Poll: Majority of Americans Oppose DOMA
March 15, 2011
A majority Americans now oppose the so-called "Defense of Marriage Act," as well as the decision by the House GOP leadership to defend the law in court. That's according to a new poll released today by the Human Rights Campaign, just one day before House and Senate lawmakers plan to introduce a pair of DOMA repeal bills (the Respect for Marriage Act).
The survey found that 51% of voters oppose DOMA, compared with only 34% in favor. The majority holds among independent voters as well. An even higher share – 54% – are against the recent decision by House GOP leaders to defend the law in court, now that the Obama administration won't. Nearly half of Republicans (44%) also disagree with GOP House leaders' plans.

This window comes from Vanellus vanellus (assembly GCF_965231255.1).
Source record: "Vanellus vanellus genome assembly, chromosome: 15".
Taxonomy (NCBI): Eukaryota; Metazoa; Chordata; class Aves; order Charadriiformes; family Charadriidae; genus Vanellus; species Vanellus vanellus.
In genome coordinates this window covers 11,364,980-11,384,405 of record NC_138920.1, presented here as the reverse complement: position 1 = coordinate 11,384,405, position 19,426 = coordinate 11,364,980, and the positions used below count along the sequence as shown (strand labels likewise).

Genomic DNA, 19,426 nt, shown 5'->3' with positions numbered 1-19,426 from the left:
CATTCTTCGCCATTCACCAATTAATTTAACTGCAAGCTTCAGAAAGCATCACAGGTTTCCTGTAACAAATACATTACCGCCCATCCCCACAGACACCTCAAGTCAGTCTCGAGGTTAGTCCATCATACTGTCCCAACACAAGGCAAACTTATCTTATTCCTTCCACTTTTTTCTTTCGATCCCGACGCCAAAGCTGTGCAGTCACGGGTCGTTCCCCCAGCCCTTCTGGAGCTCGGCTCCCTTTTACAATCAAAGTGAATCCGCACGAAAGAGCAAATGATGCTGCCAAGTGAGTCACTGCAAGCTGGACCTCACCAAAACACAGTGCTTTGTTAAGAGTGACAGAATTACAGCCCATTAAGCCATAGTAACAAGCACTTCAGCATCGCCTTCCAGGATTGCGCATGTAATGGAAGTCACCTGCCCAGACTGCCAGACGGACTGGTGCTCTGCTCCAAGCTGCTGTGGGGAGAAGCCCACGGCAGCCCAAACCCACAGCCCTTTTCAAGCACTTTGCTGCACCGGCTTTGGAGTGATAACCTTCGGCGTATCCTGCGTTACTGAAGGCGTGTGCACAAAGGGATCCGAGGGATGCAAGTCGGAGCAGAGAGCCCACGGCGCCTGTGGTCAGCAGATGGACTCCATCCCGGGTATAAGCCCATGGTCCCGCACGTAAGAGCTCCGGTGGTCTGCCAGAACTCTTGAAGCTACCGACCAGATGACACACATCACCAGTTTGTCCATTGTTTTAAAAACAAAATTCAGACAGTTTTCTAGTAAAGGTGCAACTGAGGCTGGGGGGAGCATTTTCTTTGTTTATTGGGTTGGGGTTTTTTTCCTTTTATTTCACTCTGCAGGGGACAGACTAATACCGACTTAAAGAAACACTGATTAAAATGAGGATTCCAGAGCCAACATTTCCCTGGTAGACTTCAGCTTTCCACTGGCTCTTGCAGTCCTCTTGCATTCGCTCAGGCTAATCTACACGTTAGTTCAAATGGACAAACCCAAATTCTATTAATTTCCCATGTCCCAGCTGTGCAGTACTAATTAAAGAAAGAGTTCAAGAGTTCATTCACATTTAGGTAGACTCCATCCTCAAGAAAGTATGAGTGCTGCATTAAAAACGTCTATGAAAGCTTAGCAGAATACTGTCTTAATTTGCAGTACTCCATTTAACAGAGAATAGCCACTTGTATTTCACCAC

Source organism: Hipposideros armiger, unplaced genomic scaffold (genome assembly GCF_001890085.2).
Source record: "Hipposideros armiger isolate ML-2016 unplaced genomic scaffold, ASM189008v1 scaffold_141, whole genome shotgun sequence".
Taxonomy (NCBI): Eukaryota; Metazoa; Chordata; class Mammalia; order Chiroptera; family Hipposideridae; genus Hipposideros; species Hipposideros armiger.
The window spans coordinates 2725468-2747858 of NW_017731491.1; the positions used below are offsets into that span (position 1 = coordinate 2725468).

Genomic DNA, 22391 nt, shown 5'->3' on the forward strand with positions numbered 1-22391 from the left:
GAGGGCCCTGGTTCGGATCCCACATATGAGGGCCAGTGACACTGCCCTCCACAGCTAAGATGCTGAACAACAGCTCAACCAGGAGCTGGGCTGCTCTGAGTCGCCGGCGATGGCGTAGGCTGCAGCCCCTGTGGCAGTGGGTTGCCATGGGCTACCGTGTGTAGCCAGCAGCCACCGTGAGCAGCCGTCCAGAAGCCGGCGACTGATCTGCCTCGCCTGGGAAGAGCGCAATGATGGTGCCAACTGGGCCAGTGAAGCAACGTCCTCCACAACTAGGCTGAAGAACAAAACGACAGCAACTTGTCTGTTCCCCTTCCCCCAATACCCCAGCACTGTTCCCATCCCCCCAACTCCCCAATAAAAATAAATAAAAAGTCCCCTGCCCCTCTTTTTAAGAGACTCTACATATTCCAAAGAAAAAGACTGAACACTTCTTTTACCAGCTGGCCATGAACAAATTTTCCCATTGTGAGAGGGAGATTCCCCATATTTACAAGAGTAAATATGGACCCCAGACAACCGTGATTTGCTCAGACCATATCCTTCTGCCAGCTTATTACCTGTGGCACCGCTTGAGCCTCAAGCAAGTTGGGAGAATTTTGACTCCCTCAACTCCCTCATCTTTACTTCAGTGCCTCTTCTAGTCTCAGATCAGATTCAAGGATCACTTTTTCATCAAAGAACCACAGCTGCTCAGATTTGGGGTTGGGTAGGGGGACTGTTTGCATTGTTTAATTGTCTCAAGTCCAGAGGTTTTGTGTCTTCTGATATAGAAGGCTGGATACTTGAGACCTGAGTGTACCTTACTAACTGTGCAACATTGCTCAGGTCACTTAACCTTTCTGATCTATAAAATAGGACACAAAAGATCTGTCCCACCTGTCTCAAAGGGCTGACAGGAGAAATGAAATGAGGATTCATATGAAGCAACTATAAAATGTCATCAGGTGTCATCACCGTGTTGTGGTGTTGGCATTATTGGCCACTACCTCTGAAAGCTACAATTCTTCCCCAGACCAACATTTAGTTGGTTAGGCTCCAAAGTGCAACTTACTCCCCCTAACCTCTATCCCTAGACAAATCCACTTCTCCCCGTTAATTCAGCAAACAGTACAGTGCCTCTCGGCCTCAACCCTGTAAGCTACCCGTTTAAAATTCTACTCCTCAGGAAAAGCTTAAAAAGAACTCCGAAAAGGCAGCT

Even more Americans support granting the same federal benefits to married same-sex couples that straight couples get. For example, 60% say spouses who lost their partner deserve Social Security survivor benefits. That's exactly what 80-year old Herb Burtis is fighting for in his lawsuit against DOMA. He was with John Ferris for 55 years before they got married in Massachusetts in 2004. John died three years ago, but Herb can't get any benefits from the Social Security system that his husband paid into for decades, because of DOMA.
"The extra $700 every month from John’s Social Security would cover my gap health insurance – what I get above and beyond Medicare," says Herb. "My medications alone are $700 each month. It would make a big difference."
President Obama has called repeatedly for the repeal of DOMA. Tomorrow Rep. Jerrold Nadler, Sen. Dianne Feinstein, and other lawmakers are introducing bills to do just that. The bill already has more than 100 co-sponsors – and now they know that a majority of the American public is behind it as well.